NHTSA: Drugs Not Big Danger on the Road

NHTSA Accident Study Finds Drugs Not Big Danger on the Road, the Main Danger is Alcohol. Marijuana By Itself Not an Apparent Driving Hazard

Dr. Dale Gieringer, California NORML (415) 563-5858.

A newly released National Highway Transportation Safety Administration study, DOT-HS-808-065, "Incidence of Drug Use in Fatally Injured Drivers", indicates that alcohol is by far the leading cause of drug-related traffic accidents, while marijuana poses negligible danger except when combined with alcohol.

The study, the most comprehensive drug accident survey to date, is dated October 1992, but is only now being released. A researcher familiar with the project says this is because it contradicts the government's official anti-drug line that illicit drugs are a major public safety hazard.

The study investigated blood samples from 1882 drivers killed in car, truck and motorcycle accidents in seven states during 1990 - 91. Alcohol was found in 51.5% of the specimens. Just 17.8% showed traces of other drugs; marijuana was a distant second to alcohol at 6.7%, followed by cocaine (5.3%), benzodiazepine tranquillizers (2.9%) and amphetamine (1.9%). Two-thirds of marijuana- and other-drug-using drivers were also positive for alcohol.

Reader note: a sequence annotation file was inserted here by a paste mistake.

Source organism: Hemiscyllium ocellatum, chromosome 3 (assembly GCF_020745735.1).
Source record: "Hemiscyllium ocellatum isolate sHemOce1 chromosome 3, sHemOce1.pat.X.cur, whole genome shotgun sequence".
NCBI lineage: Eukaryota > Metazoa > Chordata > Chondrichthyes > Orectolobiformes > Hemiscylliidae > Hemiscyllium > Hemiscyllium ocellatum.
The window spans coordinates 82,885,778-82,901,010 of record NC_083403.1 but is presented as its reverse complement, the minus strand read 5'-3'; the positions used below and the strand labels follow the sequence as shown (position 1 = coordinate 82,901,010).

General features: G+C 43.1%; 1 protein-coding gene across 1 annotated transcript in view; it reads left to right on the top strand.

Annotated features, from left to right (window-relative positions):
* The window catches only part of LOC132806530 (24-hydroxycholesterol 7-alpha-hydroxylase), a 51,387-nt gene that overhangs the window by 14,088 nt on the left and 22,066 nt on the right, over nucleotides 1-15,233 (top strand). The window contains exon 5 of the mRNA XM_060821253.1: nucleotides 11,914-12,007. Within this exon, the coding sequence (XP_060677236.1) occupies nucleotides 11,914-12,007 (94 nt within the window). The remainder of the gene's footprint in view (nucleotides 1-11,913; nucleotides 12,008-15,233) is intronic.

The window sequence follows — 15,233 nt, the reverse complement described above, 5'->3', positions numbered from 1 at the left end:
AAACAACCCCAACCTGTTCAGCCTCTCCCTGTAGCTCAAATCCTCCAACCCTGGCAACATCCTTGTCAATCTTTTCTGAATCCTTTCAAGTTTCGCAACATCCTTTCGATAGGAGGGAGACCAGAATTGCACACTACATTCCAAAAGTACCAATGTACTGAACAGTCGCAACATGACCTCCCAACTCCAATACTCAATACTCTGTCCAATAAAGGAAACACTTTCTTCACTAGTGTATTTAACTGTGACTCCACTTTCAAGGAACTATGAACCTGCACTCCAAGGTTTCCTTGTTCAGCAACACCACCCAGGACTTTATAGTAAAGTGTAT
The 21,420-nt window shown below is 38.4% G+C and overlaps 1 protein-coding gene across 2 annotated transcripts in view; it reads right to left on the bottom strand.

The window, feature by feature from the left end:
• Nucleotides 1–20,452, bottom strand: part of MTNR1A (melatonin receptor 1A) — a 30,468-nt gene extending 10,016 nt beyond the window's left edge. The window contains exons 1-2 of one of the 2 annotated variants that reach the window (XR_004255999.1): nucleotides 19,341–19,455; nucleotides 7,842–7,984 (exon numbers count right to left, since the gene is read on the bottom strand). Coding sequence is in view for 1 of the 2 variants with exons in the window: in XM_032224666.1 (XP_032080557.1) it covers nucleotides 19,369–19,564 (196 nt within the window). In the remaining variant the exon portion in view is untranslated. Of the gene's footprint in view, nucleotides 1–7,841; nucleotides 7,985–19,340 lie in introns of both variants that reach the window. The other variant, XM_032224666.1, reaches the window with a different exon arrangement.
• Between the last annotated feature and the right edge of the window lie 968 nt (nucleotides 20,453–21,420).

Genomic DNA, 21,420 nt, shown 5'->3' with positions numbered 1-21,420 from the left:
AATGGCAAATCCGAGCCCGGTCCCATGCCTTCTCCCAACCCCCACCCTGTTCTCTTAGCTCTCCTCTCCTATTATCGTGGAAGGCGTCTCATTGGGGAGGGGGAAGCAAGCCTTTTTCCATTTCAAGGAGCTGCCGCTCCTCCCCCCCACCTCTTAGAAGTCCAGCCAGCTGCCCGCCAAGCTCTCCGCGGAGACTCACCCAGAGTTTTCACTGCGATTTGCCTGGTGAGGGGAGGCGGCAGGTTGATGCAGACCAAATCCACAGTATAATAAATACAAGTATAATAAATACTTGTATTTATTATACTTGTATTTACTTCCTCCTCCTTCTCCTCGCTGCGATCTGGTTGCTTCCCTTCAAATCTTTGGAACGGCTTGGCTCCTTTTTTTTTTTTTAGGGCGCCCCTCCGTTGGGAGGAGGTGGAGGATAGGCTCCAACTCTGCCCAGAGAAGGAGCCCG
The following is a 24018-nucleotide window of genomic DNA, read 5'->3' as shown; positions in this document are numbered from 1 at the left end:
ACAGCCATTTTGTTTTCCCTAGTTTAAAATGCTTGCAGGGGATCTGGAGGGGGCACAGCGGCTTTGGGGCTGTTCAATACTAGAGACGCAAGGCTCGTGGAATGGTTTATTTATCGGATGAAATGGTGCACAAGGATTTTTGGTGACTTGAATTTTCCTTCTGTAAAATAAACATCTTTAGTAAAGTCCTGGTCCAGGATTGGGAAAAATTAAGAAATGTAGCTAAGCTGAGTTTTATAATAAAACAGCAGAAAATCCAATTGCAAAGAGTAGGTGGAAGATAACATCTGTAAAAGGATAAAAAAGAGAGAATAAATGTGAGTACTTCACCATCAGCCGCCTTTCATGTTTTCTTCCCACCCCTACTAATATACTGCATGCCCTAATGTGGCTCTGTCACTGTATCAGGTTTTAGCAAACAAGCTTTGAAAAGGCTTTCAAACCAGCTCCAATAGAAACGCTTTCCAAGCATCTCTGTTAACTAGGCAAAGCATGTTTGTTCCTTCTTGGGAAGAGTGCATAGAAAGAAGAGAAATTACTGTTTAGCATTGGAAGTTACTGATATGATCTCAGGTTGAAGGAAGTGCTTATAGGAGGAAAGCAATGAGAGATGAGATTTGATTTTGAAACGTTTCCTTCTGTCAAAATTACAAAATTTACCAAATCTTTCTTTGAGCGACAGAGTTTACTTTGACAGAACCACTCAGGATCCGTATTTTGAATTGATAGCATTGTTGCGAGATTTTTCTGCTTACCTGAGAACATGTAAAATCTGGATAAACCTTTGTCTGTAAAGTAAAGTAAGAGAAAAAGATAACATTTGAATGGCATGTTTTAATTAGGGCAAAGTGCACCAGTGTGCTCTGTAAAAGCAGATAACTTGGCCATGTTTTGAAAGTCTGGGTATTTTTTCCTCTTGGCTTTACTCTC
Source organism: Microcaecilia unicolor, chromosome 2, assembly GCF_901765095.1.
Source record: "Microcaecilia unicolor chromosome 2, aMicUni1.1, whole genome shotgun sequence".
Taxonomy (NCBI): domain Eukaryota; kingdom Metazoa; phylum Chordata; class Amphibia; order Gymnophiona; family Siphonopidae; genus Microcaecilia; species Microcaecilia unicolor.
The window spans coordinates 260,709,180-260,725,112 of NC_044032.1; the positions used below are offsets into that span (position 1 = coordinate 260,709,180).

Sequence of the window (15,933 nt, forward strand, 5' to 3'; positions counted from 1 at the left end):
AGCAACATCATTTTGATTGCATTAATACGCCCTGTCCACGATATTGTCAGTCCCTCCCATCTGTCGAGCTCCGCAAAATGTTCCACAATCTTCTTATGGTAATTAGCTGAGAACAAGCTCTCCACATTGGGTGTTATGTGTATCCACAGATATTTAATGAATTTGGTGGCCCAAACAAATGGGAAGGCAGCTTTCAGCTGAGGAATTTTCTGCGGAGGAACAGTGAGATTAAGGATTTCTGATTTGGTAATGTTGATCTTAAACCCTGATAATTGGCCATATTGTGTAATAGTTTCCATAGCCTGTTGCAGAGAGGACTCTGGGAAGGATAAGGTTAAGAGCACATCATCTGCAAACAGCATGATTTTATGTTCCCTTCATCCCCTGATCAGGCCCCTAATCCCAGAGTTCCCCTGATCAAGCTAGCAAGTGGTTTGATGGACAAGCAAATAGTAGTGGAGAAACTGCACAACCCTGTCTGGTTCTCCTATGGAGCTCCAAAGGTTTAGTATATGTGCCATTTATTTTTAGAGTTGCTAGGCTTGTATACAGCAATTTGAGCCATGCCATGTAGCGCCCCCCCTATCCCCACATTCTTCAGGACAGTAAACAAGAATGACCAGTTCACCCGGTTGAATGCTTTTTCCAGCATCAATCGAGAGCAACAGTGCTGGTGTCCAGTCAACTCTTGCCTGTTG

The report concluded that alcohol was by far the "dominant problem" in drug-related accidents. A responsibility analysis showed that alcohol-using drivers were conspicuously culpable in fatal accidents, especially at high blood concentrations or in combination with other drugs, including marijuana. However, those who used marijuana alone were found to be if anything less culpable than non-drug-users. The report concluded, "there was no indication that marijuana by itself was a cause of fatal accidents."

Although California NORML's "Health Tips for Marijuana Smokers," by California NORML coordinator Dale Gieringer, lists accidents and respiratory disease due to smoking as the two leading health hazards of marijuana, these findings are consistent with other studies, which have generally found that marijuana is rarely involved in driving accidents except when combined with alcohol.

The NHTSA report, "The Incidence and Role of Drugs in Fatally Injured Drivers," by K.W. Terhune, et al. of the Calspan Corp. Accident Research Group in Buffalo, NY (Report # DOT-HS-808-065) is available from the National Technical Information Service, Springfield VA 22161.